The focus of this perfectly realised exhibition is a collection of small terracotta and plaster figures, created by French sculptor Auguste Rodin around 1911, at the very end of his career. These figures were never exhibited in his life time and were only cast in bronze posthumously. They were made using a small set of moulds for the different parts of the body, the casts of which Rodin would arrange together (differently each time) and roughly finish by hand. Each dancer is shown in a particular extreme but graceful dance posture, at the edge of human flexibility and just before acrobatic virtuosity becomes grotesque. Separately, the bits of limb and torso look like so many spare parts from a toy workshop. Put together, however, the individual figures have an exhilarating humanity about them. They are known collectively as Mouvements de Danse.
In the words of the great American critic Leo Steinberg (quoted in the excellent catalogue), despite the figures being ‘so frankly made of crude rolls of clay of nearly uniform thickness…they dance. Accepting perfunctory surfaces and awkward limbs, they are oblivious of self and body, of style and beauty – to be only what the dance is.’ They seem to express the revelation that we are our bodies – and that through dance, liberated from the constraints of conventional ballet, we can discover new possibilities of both body and spirit.
The show pivots neatly around a single moment. In 1906, in his mid sixties, Rodin witnessed a performance by the Royal Ballet of Cambodia in Paris. A major figure by now, he was quoted by journalists saying ‘The Cambodian dancers have revealed movements to me that I have never found anywhere before, either in the art of sculpture or in nature.’ He added, ‘For my own part, I know that in watching them my vision has expanded: I have seen higher and further; I have learned something.’ So inspired was he, that he negotiated to travel with the dancers to their next stopping place in Marseille. In the first room, we see the delicate ink, pencil and gouache drawings he made of the dancers, capturing with fleeting and fluid gestures the precise energy of their movements – the ripple from the end of one arm, along the shoulders to the other, which he so admired, or their hyperextended wrists and hands. As he said at the time, ‘all the movements of the body, if they are harmonious and right, can be inscribed within a geometric pattern whose lines are simple and few.’ These drawings, although not conceived in relation to any new work, laid the foundation for the Mouvements.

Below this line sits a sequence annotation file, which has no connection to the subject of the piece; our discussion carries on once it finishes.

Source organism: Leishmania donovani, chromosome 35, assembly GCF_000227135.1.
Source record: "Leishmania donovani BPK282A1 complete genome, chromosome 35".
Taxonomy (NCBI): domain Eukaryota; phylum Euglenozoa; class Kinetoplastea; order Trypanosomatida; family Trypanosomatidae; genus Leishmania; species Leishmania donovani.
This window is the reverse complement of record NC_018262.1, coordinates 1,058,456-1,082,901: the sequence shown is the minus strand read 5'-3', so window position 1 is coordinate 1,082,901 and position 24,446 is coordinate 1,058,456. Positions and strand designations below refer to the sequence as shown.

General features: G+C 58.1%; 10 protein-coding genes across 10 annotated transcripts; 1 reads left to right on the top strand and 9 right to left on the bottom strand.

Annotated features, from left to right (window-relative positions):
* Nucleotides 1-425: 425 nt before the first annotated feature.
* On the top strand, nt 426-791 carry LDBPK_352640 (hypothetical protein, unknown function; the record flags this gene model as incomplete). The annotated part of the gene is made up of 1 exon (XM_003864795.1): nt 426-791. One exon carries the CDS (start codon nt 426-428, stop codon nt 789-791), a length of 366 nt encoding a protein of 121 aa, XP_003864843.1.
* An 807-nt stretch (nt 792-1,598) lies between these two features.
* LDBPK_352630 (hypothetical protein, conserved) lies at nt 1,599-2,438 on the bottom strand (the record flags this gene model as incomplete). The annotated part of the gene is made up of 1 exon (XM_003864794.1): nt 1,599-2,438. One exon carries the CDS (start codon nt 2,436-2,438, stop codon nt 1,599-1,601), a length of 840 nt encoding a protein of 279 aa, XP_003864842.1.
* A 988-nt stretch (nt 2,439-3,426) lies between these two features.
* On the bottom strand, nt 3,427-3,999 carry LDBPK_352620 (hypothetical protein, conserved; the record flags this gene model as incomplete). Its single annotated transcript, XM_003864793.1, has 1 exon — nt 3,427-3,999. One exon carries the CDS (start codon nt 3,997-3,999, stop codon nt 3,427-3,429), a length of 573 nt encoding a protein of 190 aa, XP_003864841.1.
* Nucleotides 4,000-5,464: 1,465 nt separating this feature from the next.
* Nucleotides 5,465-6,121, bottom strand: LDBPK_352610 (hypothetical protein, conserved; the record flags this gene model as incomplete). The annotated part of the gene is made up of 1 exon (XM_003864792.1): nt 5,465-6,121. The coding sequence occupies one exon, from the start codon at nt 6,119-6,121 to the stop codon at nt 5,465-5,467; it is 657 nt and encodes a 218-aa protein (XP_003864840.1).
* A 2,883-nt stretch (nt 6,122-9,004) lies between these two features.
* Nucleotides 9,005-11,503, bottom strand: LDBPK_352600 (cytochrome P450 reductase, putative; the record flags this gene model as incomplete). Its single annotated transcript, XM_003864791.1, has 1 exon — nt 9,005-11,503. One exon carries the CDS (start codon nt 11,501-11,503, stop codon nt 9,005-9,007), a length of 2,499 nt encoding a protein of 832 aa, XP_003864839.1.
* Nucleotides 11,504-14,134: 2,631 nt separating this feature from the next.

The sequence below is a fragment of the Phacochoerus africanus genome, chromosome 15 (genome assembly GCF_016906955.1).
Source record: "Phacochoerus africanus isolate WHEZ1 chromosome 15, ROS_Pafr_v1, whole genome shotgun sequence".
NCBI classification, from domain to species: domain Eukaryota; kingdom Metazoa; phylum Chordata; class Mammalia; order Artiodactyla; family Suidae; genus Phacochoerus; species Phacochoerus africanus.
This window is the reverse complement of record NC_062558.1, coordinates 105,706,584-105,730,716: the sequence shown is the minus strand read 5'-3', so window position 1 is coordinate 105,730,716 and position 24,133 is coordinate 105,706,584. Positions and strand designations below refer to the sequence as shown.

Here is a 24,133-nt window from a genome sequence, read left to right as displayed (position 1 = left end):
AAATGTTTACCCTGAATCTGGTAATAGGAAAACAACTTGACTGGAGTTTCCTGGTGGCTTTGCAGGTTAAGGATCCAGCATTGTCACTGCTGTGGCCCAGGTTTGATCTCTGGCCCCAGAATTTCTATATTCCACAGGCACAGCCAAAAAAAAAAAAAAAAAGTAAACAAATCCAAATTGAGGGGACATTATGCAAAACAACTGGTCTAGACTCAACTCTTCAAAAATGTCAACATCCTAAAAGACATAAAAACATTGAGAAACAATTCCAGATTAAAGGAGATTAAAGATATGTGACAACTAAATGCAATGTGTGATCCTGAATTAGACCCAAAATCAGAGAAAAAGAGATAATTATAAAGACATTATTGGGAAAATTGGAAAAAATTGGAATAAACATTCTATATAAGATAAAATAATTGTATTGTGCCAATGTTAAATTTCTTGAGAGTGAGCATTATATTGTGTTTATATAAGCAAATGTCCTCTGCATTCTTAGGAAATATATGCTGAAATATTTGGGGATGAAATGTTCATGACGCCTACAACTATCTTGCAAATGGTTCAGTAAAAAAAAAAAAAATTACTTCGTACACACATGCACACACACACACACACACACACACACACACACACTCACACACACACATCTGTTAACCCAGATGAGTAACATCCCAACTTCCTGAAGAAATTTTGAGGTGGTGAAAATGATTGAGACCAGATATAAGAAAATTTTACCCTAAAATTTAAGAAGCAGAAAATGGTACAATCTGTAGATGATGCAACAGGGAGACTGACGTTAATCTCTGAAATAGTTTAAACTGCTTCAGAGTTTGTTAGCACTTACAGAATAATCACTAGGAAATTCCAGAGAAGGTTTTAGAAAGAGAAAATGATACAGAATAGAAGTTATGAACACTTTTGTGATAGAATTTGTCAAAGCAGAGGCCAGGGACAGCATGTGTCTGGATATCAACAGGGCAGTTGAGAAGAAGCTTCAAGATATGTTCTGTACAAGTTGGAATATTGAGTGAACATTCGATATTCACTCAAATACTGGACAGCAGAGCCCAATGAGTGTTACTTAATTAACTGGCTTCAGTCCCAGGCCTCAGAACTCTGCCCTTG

Rodin’s interest in dance was not new. Since the 1890s he had focused – like Stéphane Mallarmé and other friends and colleagues – on its potential as a language akin to poetry. Photographs in the Rodin archive of avant-garde luminaries such as Loïe Fuller, Isadora Duncan and Ruth St Denis, and groups of drawings of Japanese actress Hanako and the acrobatic dancer Alda Moreno testify to Rodin’s continuing fascination with the expressive potential of dance movements. Exotic and experimental contemporary dance was a major cultural phenomenon in France, and a significant thread within modernism which gave birth to Serge Diaghilev’s Ballet Russes (1909–1929). Indeed, the only additional sculpture on show here is the extraordinarily potent, tiny leaping figure Rodin made of Vaslav Nijinsky, after seeing him perform his scandalous masterpiece, L’après-midi d’un faune, in May 1912. Rodin’s fascination with dance opened new possibilities for his sculpture. As Juliet Bellow expresses it in her groundbreaking catalogue essay, Rodin’s interest extended beyond movement to a fascination with ‘the body’s relation to its spatial envelope, to the pull of gravity, and to the enactment of stillness’. The innovations he so admired in dance dovetailed, she suggests, ‘with the most radical dimensions of Rodin’s sculptural practice.’
In the main room of the exhibition, the models at the centre are ringed by a selection from the hundreds of drawings Rodin made from 1900 onwards of dancers in a variety of extreme poses. There is a thrill of analytical precision about these works. Count Harry Kessler, a German collector and patron who was allowed to see a portfolio of them in 1912, remarked: ‘…it’s almost pure mathematics. It’s not driven by passion, or rather, it looks like the movements of unknown passions, which we can’t imagine but might be possible – passions that are not human.’ But the drawings do have a passionate, even erotic urgency, often featuring the genitalia of his nude models in the middle of the sheets. It is as if, through these drawn and modelled movements, Rodin felt he could grasp at something essentially human. For as he put it himself, years later, writing about Cambodian and Javanese dancers: ‘[Their dances] are ordered like architecture: mathematical laws govern them. What profound emotion in the dances of the little Javanese!’
‘Rodin and Dance: The Essence of Movement’ is at the Courtauld Gallery, London, until 22 January 2017.